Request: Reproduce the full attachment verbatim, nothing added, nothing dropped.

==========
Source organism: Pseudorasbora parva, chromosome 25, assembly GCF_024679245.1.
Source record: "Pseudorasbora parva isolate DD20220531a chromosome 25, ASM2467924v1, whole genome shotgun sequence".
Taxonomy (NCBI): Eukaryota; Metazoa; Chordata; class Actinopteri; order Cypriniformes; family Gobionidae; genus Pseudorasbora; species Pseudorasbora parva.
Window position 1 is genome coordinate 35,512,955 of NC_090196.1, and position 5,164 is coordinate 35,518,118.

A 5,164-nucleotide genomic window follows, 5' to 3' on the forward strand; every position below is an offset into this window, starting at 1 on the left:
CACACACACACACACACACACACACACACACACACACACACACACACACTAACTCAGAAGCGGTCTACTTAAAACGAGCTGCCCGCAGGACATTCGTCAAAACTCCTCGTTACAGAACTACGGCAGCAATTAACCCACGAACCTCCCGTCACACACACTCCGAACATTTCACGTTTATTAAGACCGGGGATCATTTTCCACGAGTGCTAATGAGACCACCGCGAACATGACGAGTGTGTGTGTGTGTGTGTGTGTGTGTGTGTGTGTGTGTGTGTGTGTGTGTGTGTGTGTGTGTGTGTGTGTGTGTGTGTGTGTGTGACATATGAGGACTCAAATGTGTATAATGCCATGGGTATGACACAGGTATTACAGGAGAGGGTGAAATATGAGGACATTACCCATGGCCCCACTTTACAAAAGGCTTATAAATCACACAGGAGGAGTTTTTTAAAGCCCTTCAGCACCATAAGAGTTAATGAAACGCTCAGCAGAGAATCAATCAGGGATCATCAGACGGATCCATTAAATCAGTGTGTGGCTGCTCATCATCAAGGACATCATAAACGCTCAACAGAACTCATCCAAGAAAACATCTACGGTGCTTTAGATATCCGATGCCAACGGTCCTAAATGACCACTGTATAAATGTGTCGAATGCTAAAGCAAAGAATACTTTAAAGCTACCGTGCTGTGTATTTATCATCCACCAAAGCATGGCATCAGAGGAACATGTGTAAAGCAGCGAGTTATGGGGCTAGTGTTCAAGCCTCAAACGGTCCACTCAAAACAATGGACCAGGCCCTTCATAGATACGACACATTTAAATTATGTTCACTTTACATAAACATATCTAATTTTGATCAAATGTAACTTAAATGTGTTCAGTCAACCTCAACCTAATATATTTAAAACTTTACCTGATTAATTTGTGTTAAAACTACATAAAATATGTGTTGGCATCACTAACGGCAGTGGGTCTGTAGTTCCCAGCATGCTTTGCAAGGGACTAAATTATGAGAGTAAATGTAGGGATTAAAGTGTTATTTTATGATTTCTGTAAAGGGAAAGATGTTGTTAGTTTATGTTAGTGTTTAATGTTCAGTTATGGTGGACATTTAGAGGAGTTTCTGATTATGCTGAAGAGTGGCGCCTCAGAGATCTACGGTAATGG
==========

Source organism: Pseudorasbora parva, chromosome 25, assembly GCF_024679245.1.
Source record: "Pseudorasbora parva isolate DD20220531a chromosome 25, ASM2467924v1, whole genome shotgun sequence".
Taxonomy (NCBI): Eukaryota; Metazoa; Chordata; class Actinopteri; order Cypriniformes; family Gobionidae; genus Pseudorasbora; species Pseudorasbora parva.
Window position 1 is genome coordinate 35,512,955 of NC_090196.1, and position 5,164 is coordinate 35,518,118.

A 5,164-nucleotide genomic window follows, 5' to 3' on the forward strand; every position below is an offset into this window, starting at 1 on the left:
CACACACACACACACACACACACACACACACACACACACACACACACACTAACTCAGAAGCGGTCTACTTAAAACGAGCTGCCCGCAGGACATTCGTCAAAACTCCTCGTTACAGAACTACGGCAGCAATTAACCCACGAACCTCCCGTCACACACACTCCGAACATTTCACGTTTATTAAGACCGGGGATCATTTTCCACGAGTGCTAATGAGACCACCGCGAACATGACGAGTGTGTGTGTGTGTGTGTGTGTGTGTGTGTGTGTGTGTGTGTGTGTGTGTGTGTGTGTGTGTGTGTGTGTGTGTGTGTGTGTGTGACATATGAGGACTCAAATGTGTATAATGCCATGGGTATGACACAGGTATTACAGGAGAGGGTGAAATATGAGGACATTACCCATGGCCCCACTTTACAAAAGGCTTATAAATCACACAGGAGGAGTTTTTTAAAGCCCTTCAGCACCATAAGAGTTAATGAAACGCTCAGCAGAGAATCAATCAGGGATCATCAGACGGATCCATTAAATCAGTGTGTGGCTGCTCATCATCAAGGACATCATAAACGCTCAACAGAACTCATCCAAGAAAACATCTACGGTGCTTTAGATATCCGATGCCAACGGTCCTAAATGACCACTGTATAAATGTGTCGAATGCTAAAGCAAAGAATACTTTAAAGCTACCGTGCTGTGTATTTATCATCCACCAAAGCATGGCATCAGAGGAACATGTGTAAAGCAGCGAGTTATGGGGCTAGTGTTCAAGCCTCAAACGGTCCACTCAAAACAATGGACCAGGCCCTTCATAGATACGACACATTTAAATTATGTTCACTTTACATAAACATATCTAATTTTGATCAAATGTAACTTAAATGTGTTCAGTCAACCTCAACCTAATATATTTAAAACTTTACCTGATTAATTTGTGTTAAAACTACATAAAATATGTGTTGGCATCACTAACGGCAGTGGGTCTGTAGTTCCCAGCATGCTTTGCAAGGGACTAAATTATGAGAGTAAATGTAGGGATTAAAGTGTTATTTTATGATTTCTGTAAAGGGAAAGATGTTGTTAGTTTATGTTAGTGTTTAATGTTCAGTTATGGTGGACATTTAGAGGAGTTTCTGATTATGCTGAAGAGTGGCGCCTCAGAGATCTACGGTAATGG